One thing that becomes evident about Dave after you’ve talked with him awhile, is that he has a genuine heart for people. He’s always had an attitude of service and stepping up to the plate to help even if he has zero experience in the area he’s serving in. Just think about it. Do you think he’s going to school for an audio engineering degree? Heck no! But that didn’t stop him from taking the time to learn how to work the sound board to make all of the music sound good. And he’s not just doing it just to do it. He is really invested in it and wants to make it the best it can be. There are plenty of times where Dave is legitimately concerned that we will make those who sit closer to the front go deaf, and so he is always testing the levels to make sure that the music can serve you guys the best way possible. Dave also records and edits our podcasts, which took some time and training as well. He saw a need, and without any prior experience, he stepped up and learned what was necessary to fill that need and serve the church. He put it pretty perfectly during our discussion when he said, “There are plenty of jobs that need to be done, but rarely is it the most qualified person who usually fills them, but after some time, they become the most qualified person to do the job.” This mentality is evident through his work with the Serve Senoia Events. The elders saw the passion in Dave to serve, and so they recommended him to serve on the Senoia planning committee for the events. Dave had a total prior experience equaling the equivalent of zero when it comes to sitting in a room with an events team trying to figure out the logistics of an event. The point I am making here is that Dave is great example of being servant hearted to the point of doing whatever it takes to make things better and to serve others. Very often we get caught up in wanting to serve in ways that fit with the skills we already have. That isn’t a bad thing, I don’t need to start singing to add a new vocal range to the band, but could there be areas where we could serve or have a more open heart to service even if it isn’t in our specific area of talent? I think he said it best during our time together, “I go to church to serve, not to be served.” This statement certainly had an impact on me, as I double checked my heart to make sure I had the right attitude and perspective about my service.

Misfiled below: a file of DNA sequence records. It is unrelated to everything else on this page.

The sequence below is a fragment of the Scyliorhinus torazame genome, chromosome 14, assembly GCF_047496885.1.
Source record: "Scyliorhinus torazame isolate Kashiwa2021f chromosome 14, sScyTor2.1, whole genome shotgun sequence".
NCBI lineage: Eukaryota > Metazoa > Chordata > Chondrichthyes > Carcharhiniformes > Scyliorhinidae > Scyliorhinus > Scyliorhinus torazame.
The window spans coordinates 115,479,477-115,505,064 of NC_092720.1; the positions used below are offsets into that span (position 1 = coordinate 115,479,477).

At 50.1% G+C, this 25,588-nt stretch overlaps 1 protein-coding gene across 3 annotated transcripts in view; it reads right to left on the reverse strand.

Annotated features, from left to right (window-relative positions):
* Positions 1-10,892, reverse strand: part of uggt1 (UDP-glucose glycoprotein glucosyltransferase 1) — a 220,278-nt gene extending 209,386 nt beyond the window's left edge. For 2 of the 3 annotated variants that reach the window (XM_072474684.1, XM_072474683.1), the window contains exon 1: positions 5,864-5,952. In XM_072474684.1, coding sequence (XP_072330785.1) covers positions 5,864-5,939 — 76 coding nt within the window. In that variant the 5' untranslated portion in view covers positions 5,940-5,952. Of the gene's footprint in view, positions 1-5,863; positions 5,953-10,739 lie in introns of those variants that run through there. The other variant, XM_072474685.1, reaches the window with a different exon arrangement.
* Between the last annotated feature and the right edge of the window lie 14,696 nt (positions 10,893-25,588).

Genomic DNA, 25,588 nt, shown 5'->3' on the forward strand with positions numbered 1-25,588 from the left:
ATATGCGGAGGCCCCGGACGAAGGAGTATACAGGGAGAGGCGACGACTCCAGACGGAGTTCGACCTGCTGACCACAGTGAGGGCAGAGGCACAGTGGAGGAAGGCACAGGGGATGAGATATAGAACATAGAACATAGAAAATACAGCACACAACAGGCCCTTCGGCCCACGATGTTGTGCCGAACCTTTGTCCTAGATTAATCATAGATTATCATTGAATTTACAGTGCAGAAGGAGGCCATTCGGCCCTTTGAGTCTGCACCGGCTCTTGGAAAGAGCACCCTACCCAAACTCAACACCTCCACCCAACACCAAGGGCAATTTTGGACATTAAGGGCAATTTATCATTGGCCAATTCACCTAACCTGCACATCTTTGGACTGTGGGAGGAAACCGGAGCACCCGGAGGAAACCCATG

I mentioned earlier that Dave said that growing up was a mix of pain and gracious love. Dave has gone through a lot of hard experiences, which is partly why I think he has so much wisdom at his age. It’s hard to not just quote him directly for the majority of this blog because most of what he said is very true. He talked a lot about his perspective on trials and how we all go through them, and that in time, God will bring you through them, and God’s purpose is for you to learn and grow through those to become who He wants you to become. God will always give you what you need. And so, when he was asked what had the biggest impact on his life growing up, he said that the people that surrounded him have had the biggest impact on him. Having godly counsel, being around other believers, and just enjoying fellowship have grown him the most into becoming who he is now, and has caused him to want to have a big impact on others. I think that this perspective is evident in his desire to serve others and work towards the betterment of everyone he comes into contact with. I was so encouraged by the end of our talk. To see the work that God has already done in Dave’s twenty-two years, and to know that He will continue to do a good work makes me very excited as well as very humbled to know that we as a church are benefiting from this work that God has done, as he continues his selfless acts of service for us and those he comes in contact with.